By Clark Young and Derek Goldman
Directed by Derek Goldman
Featuring David Strathairn
Berkeley Repertory Theatre
90 minutes | No intermission
“Great crimes start with little things.”
Indeed. In Berkeley Rep’s production of Clark Young and Derek Goldman’s play about the holocaust, we’re reminded how even the humblest and most innocuous people can unwittingly become entangled in the worst of humanity.
As the “insignificant, little man” Jan Karski, actor David Strathairn delivers a masterclass of a live performance — a one-man show that rivets from the austere opening of simply getting ready for work, to the scintillating escape sequences and to the solemn climax. Ninety minutes gone in the blink of an eye.
In storyteller Jan Karski we have an unlikely real-life hero; a mild-mannered Polish courier born in 1914 who finds himself on a mission to deliver eyewitness accounts from Jewish Ghettos inside Germany-occupied Warsaw to weary government officials. When they don’t believe the staggering absoluteness of the death and destruction in the reports, we glean — somewhat unbelievably — how alternate and shocking realities perhaps come to be. The relevance of this play in 2022 can not be understated.
Told as a first person account in flashback, Strathairn alternatively delivers monologues, before acting out various scenes, playing multiple characters to take us back to a war-torn Poland in World War II. On more than one occasion the proceedings feel like a spy thriller — characters in disguise in undercover operations — with particularly thrilling and terrifying moments including a daring escape from a train, an attempted suicide, and a surprise Blitzkrieg which catches our protagonist wildly off guard while shaving.
David Strathairn will be immediately recognizable to most. A storied movie and TV actor with a successful career dating back to the 1980s, the San Francisco native has been cast in so many productions it’s easy to lose count. I most readily recall him as Tom Cruise’s brother in The Firm (1993). But there’s recent film gems too, of course, like Nomadland (2022) in which Strathairn stars opposite Frances McDormand.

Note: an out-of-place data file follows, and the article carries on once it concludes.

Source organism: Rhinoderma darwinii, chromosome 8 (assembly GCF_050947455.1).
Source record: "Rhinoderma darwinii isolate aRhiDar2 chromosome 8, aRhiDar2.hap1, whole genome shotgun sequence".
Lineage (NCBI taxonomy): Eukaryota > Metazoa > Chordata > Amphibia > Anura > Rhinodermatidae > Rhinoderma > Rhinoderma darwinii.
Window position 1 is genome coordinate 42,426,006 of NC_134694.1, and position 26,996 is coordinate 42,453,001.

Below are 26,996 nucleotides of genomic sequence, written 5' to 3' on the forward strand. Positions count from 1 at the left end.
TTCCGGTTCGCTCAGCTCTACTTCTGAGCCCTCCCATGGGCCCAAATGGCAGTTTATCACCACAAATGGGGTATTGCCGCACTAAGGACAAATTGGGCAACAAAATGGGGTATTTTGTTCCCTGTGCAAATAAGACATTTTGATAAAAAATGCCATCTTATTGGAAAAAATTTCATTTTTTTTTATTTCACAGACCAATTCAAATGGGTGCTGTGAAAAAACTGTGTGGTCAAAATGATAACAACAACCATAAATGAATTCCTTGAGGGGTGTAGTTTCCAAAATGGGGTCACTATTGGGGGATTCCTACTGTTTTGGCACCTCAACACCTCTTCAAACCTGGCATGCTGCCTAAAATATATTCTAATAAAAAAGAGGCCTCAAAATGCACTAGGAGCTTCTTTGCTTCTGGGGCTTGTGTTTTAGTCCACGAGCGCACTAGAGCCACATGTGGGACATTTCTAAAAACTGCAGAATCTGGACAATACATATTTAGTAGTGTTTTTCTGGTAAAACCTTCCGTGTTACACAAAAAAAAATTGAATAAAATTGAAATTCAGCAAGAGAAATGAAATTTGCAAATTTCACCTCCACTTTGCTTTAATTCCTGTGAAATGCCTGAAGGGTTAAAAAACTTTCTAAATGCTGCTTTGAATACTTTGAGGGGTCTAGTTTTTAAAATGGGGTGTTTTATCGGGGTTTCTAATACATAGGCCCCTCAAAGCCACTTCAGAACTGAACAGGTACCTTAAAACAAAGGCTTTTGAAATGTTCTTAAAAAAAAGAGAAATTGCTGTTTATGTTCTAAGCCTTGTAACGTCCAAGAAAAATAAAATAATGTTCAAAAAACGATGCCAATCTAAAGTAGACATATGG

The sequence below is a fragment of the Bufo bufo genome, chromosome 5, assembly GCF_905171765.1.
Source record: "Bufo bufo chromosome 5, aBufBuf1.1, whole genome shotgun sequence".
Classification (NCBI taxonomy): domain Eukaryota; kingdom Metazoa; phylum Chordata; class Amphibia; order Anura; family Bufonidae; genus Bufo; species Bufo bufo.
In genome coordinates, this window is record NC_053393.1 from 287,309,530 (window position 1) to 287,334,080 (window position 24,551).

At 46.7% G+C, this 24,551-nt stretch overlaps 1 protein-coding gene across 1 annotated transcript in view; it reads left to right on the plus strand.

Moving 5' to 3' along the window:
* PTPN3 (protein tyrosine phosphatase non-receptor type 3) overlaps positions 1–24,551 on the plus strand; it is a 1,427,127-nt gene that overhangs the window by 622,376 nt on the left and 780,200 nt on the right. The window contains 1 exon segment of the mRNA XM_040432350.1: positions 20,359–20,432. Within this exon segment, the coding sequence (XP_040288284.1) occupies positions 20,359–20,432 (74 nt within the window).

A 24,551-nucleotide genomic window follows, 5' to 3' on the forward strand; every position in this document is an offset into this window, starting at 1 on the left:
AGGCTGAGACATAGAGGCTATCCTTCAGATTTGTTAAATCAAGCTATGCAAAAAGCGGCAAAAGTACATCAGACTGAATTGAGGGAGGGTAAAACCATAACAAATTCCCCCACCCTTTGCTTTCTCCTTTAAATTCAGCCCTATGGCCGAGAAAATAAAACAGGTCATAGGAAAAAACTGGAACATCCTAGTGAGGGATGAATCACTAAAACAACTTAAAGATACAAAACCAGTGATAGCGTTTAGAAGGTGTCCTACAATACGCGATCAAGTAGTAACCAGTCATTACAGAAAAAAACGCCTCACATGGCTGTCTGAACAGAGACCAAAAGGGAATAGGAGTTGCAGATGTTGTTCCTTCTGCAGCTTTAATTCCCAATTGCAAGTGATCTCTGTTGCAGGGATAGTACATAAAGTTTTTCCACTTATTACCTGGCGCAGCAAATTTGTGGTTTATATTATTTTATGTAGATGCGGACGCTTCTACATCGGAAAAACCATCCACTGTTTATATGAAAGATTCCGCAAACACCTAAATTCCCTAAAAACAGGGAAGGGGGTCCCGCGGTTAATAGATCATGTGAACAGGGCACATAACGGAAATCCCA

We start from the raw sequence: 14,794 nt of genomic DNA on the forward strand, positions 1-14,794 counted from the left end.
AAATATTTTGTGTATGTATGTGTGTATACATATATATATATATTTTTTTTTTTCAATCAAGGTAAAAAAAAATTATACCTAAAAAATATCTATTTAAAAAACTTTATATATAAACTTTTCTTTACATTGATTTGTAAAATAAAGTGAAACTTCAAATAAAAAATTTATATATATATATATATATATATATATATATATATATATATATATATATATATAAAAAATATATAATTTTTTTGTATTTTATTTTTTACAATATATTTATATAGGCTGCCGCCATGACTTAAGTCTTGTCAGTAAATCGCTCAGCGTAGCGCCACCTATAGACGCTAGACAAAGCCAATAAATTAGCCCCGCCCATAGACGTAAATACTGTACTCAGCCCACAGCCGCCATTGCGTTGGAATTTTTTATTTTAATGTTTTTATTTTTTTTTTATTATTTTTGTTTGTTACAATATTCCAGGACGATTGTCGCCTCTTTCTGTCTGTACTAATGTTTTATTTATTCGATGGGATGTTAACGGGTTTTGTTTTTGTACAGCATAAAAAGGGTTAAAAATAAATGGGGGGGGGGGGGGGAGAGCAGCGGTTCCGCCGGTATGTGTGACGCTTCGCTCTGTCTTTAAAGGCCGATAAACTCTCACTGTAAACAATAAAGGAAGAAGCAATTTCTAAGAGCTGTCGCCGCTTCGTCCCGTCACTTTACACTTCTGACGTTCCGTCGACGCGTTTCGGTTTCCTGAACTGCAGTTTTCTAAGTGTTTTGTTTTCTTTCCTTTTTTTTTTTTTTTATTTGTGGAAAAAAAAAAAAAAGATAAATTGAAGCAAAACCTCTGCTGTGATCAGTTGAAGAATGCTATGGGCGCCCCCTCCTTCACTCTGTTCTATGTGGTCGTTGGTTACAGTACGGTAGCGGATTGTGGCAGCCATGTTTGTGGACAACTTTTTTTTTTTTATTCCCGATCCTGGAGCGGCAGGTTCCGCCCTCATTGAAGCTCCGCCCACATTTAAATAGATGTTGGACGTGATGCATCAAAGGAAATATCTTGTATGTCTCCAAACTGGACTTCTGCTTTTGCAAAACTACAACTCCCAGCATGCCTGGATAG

Lean and charismatic, here he’s capable of delivering an effortless Polish accent or swapping rapidly back and forth between several characters during an intense interrogation sequence, or even playing, with swaggering grandeur, President Franklin D. Roosevelt. The choreography of the solo fight sequences is remarkable and superbly executed — a live demonstration on how to strangle yourself! No doubt this is a physically demanding role.
But there’s much more to this production also worthy of note.
For one, that glorious lighting. If you’re a student of lighting design you must see this play. The timing and effects are exquisite. Mostly understated with subtle white balance shifts, but at other times dynamic (aforementioned Blitzkrieg) and creative (gobos for the Jewish Ghettos). Paired with the equally exceptional sound design and you have an immersion that demonstrates why live theater is such a unique and exhilarating experience.
My only nit is that Strathairn’s Polish accent is so convincing — reminiscent even of Roman Polanski’s in The Tenant (1976) — that at times I found it hard to understand the dialog. Case in point: the last line in the play. I didn’t quite grasp what was said. Later, as we were heading back to Addison Street in Berkeley on a drizzly evening we happened to run into others who were wondering the same thing. What exactly was that last line?
In a world of influencers, doom scrolling and social media stunts, sometimes getting back to basics is a welcome comfort tonic.
Unquestionably the relevance of this material is, sadly, important as ever. If history tends to repeat itself, we best be as informed as possible. So do be warned. Obviously it’s grim. With all that’s going on in the world, increasing geopolitical tensions and differences, you may want to brace yourself and be ready. If you want to spend a Saturday night at a feel good musical and a few drinks with friends that’s all well and good. This show, however, is more akin to holding up a mirror to the world, and, as noted in the play itself, revealing the extremity of humanity, from the good to the diabolical. Your heart rate may oscillate wildly. Not that there aren’t, thankfully, moments of levity and joy within. And I appreciate that it never veers into preachy territory or talks down to the audience.
At times the play’s presentation brought back fond memories of The Creature, a black box production from way back when in San Francisco starring Bay Area legend James Carpenter; the kinds of productions stripped to the essentials with engaging stories told by exceptional actors in the most raw and visceral manner possible. In the case of Remember This, for instance, the set consists of merely a table and two chairs.
In a world of influencers, doom scrolling and social media stunts, sometimes getting back to basics is a welcome comfort tonic. Jan Karski tells his story without hyperbole or the need for clicks and views. It’s up to us to draw conclusions, and figure out how and if we need to change our behaviors to confront the rise of monsters amongst us. Because, yes, it’s worth remembering great crimes do start with little things.
Lead photo: Rich Hein